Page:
Love Canal Revisited

Race, Class, and Gender in Environmental Activism

Elizabeth D. Blum

Thirty years after the headlines, Love Canal remains synonymous with toxic waste.

When this neighborhood of Niagara Falls, New York, burst upon the nation's consciousness, the media focused on a working-class white woman named Lois Gibbs, who gained prominence as an activist fighting to save families from the poison buried beneath their homes. Her organization, the Love Canal Homeowners Association, challenged big government and big business—and ultimately won relocation. But as Elizabeth Blum now shows, the activists at Love Canal were a very diverse lot.

“This is an insightful, sympathetic, and exciting account of the complex racial, gender, and economic politics of Love Canal, adding a new dimension to what is often told as a heroic story. This elegant book is instructive for understanding the growing movement for environmental justice and against environmental racism that would emerge in the coming decades.”

Journal of American History

“A timely reexamination of the controversial event that made ‘hazardous waste’ a household word in North America. Blum weaves an elegant tapestry . . . as she challenges and redefines the traditional narrative, providing an in-depth and illustrative portrait of a watershed moment in American environmental history.—”

Historian
See all reviews...

Blum reveals that more lurks beneath the surface of this story than most people realize—and more than mere toxins. She takes readers behind the headlines to show that others besides Gibbs played important roles and to examine how race, class, and gender influenced the way people—from African American women to middle class white Christian groups—experienced the crisis and became active at Love Canal.

Blum explores the often-rocky interracial relationships of the community, revealing how marginalized black women fought to be heard as they defined their environmental activism as an ongoing part of the civil rights struggle. And she examines how the middle-class Ecumenical Task Force—consisting of progressive, educated whites—helped to negotiate legal obstacles and to secure the means to relocate and compensate black residents.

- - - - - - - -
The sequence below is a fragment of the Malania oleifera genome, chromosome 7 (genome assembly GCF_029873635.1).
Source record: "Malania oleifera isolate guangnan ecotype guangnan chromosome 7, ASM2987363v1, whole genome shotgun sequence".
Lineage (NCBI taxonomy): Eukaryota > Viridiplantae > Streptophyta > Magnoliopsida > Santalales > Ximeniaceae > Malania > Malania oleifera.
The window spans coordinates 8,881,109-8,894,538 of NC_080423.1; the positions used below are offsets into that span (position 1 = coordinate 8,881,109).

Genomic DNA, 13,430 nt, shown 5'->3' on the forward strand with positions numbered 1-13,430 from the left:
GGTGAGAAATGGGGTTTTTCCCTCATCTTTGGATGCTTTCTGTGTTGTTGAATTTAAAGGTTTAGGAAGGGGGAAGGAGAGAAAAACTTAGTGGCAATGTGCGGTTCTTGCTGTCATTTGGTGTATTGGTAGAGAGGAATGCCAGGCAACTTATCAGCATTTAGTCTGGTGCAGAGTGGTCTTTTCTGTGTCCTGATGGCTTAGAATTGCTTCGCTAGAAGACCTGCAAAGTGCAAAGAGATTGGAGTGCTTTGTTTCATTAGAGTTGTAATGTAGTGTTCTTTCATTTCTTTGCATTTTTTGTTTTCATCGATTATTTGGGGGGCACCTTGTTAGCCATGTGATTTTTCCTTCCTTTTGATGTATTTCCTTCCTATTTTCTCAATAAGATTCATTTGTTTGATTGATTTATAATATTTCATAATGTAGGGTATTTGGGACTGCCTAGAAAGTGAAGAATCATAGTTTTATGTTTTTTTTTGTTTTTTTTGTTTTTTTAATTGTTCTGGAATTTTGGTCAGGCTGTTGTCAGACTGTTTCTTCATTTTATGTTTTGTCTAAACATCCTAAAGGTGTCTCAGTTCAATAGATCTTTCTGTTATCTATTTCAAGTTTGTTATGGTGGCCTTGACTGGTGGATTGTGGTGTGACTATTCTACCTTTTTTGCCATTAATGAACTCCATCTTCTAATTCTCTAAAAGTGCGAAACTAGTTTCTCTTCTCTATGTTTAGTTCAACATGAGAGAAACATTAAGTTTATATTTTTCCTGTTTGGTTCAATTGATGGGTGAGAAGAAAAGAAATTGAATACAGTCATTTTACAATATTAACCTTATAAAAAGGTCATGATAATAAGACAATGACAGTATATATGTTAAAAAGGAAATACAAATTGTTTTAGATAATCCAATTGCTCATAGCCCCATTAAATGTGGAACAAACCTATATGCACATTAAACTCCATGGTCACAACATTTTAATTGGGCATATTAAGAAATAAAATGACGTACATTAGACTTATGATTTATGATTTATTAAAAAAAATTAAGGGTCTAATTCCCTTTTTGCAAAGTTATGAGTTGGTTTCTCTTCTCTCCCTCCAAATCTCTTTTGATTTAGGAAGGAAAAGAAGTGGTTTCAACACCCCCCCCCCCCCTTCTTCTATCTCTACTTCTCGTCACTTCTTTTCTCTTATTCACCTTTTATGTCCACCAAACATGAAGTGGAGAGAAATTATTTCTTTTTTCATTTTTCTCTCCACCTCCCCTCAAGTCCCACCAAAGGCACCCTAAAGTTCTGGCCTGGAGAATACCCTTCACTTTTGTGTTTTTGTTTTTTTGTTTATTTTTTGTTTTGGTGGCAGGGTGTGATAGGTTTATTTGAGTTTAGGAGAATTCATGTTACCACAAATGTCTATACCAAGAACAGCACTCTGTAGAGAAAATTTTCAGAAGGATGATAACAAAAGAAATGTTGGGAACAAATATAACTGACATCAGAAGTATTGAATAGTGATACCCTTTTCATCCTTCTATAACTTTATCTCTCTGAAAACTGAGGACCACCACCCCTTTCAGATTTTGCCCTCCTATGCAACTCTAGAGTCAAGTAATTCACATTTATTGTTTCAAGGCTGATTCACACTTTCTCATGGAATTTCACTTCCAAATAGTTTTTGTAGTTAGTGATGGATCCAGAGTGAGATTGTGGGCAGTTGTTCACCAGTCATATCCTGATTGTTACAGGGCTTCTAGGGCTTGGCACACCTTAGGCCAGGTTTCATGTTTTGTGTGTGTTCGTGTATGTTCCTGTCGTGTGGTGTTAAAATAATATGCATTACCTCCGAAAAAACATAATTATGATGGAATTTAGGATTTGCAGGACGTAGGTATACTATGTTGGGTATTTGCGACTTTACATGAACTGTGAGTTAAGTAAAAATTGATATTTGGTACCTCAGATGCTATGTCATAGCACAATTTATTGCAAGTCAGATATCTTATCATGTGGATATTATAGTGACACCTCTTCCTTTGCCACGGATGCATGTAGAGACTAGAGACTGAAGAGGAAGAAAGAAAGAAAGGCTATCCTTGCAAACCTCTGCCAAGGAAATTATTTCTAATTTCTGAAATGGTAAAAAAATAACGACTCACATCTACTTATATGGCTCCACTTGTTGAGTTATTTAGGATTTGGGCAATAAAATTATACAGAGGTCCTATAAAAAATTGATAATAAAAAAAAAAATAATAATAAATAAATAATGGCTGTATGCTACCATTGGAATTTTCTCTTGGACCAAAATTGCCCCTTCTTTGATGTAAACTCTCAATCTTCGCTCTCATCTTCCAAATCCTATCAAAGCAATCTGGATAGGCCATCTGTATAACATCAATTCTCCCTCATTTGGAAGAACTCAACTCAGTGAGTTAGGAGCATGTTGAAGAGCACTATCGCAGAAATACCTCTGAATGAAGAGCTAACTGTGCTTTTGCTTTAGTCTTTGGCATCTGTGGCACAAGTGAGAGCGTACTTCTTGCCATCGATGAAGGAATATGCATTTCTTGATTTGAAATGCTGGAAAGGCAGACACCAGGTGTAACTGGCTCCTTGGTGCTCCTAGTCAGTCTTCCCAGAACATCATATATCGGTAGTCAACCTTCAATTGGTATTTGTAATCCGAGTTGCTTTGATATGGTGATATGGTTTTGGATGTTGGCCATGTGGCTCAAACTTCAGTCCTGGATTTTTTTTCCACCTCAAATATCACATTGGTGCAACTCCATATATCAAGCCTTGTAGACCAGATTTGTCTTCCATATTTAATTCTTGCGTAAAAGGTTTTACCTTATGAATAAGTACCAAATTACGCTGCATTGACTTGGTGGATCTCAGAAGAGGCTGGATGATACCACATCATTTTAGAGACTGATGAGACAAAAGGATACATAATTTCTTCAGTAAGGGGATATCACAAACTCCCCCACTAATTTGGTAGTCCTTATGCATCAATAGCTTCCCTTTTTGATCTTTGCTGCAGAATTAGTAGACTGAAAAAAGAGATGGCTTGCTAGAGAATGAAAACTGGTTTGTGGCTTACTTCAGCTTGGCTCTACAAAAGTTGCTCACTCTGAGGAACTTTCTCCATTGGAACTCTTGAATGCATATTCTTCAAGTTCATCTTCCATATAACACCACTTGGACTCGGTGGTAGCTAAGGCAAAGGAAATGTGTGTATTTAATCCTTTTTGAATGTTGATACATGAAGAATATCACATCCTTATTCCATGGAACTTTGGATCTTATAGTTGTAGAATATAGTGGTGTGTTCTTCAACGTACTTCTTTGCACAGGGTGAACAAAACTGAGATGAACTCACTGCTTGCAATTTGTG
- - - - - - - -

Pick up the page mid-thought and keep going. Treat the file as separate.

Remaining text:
Blum also demonstrates how the crisis challenged gender lines far beyond casting mothers in activist roles. Women of the LCHA may have rejected feminism because of its anti-family stance, but they staunchly believed in their rights. And the incident changed the lives of working-class men, who found their wives in the front lines rather than in the kitchen. In addition, male bureaucrats and politicians ran into significant opposition from groups of both men and women who pressed for greater emphasis on health rather than economics for solutions to the crisis.

No previous account of Love Canal has considered the plight of these other segments of the population. By doing so, Blum shows that environmental activism opens a window on broader social movements and ideas, such as civil rights and feminism. Her book moves the story of Love Canal well beyond its iconic legacy—the Superfund Act that makes polluters accountable—to highlight another vital legacy, one firmly rooted in race, class, and gender.

About the Author

Elizabeth D. Blum is an associate professor of history at Troy University.